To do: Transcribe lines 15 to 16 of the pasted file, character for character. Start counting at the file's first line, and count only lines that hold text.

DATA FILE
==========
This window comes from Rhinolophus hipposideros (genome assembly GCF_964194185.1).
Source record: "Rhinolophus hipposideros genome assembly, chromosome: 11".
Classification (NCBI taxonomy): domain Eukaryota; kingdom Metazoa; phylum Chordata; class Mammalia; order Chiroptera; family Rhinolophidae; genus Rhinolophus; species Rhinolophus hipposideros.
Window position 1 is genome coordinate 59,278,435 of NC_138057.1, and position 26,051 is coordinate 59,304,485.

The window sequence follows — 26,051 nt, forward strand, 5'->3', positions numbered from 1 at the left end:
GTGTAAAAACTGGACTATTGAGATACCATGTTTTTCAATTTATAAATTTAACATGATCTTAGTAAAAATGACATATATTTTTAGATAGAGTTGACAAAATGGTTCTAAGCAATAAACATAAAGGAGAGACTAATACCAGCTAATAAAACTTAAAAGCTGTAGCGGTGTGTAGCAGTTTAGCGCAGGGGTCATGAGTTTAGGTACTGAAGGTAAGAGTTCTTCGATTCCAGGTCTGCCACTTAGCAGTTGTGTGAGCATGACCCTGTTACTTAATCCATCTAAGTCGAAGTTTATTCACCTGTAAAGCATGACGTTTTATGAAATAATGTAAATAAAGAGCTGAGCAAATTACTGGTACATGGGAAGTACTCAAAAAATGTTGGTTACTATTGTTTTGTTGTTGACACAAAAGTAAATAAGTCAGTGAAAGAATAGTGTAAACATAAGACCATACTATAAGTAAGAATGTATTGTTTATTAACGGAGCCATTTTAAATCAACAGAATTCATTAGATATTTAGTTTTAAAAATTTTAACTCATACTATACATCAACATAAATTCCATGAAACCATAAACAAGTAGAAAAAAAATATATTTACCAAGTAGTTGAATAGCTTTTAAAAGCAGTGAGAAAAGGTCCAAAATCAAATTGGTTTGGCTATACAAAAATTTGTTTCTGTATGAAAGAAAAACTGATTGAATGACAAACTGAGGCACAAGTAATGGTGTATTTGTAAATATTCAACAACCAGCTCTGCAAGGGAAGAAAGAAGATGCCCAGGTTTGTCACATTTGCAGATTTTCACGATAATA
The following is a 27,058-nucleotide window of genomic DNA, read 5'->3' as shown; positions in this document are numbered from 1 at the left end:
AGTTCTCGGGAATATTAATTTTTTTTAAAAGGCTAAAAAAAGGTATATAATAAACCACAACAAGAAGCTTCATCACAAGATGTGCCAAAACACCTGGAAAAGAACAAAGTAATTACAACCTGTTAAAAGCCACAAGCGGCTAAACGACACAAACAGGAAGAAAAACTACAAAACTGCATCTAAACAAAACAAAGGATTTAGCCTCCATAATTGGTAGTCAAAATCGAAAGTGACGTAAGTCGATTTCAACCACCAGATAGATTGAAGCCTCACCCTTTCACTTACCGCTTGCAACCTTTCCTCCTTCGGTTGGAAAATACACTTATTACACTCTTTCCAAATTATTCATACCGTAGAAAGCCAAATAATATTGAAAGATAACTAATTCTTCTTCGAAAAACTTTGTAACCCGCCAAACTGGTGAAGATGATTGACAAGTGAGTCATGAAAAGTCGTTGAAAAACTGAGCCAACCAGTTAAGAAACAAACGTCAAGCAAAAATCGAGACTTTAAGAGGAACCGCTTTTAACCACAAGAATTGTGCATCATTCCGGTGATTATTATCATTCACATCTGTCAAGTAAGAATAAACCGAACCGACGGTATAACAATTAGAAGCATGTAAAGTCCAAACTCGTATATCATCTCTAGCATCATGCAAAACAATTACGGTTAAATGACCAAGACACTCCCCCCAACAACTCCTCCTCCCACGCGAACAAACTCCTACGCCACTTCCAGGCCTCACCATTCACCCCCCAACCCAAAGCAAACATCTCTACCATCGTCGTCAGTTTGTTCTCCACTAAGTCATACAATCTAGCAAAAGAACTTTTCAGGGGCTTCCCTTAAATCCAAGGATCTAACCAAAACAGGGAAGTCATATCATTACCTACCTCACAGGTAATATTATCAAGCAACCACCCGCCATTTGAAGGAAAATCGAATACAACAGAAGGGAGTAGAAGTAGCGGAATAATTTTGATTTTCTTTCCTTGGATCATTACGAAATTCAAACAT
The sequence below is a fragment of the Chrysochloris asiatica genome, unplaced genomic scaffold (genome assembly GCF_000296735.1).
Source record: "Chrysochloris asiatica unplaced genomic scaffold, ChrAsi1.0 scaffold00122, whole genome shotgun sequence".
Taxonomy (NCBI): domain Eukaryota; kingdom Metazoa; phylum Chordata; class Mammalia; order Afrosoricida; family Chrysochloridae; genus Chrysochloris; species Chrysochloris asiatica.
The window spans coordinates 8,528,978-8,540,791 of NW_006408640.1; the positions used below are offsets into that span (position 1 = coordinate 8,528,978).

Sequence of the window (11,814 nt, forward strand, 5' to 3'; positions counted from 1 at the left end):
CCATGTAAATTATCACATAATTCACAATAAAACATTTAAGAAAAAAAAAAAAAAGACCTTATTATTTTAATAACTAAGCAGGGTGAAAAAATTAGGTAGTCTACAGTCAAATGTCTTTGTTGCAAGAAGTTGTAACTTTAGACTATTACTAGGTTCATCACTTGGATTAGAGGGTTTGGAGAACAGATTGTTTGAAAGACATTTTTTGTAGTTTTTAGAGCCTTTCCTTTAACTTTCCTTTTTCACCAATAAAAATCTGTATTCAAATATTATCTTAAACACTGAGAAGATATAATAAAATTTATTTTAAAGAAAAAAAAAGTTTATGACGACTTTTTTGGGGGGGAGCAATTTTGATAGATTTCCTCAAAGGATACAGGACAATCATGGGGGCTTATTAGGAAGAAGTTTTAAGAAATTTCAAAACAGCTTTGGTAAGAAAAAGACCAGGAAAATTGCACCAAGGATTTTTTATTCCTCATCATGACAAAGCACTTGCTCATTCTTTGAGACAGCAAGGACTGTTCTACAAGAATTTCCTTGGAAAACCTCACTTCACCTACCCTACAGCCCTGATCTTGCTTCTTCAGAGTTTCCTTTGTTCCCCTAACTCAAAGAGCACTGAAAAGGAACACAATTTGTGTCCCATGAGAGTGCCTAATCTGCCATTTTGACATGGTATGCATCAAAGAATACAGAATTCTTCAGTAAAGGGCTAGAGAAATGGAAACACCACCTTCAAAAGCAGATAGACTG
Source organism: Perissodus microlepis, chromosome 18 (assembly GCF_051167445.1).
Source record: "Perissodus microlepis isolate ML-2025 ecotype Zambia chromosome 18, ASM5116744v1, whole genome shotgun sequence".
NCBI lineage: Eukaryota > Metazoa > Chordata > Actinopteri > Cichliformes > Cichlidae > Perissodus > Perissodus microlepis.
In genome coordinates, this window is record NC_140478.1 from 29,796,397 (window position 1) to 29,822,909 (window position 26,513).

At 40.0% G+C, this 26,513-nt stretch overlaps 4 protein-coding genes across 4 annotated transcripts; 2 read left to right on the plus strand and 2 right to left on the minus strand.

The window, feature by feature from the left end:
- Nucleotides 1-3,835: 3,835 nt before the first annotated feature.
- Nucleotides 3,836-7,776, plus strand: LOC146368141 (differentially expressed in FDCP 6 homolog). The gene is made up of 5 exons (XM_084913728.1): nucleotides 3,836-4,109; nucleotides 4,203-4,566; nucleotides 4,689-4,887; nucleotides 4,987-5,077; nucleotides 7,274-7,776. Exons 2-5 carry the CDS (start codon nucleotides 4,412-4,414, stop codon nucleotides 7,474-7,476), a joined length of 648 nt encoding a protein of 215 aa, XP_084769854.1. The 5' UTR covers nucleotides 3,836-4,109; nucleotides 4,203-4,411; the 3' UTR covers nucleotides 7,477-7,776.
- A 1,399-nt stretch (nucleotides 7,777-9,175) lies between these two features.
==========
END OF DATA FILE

Source organism: Perissodus microlepis, chromosome 18 (assembly GCF_051167445.1).
Source record: "Perissodus microlepis isolate ML-2025 ecotype Zambia chromosome 18, ASM5116744v1, whole genome shotgun sequence".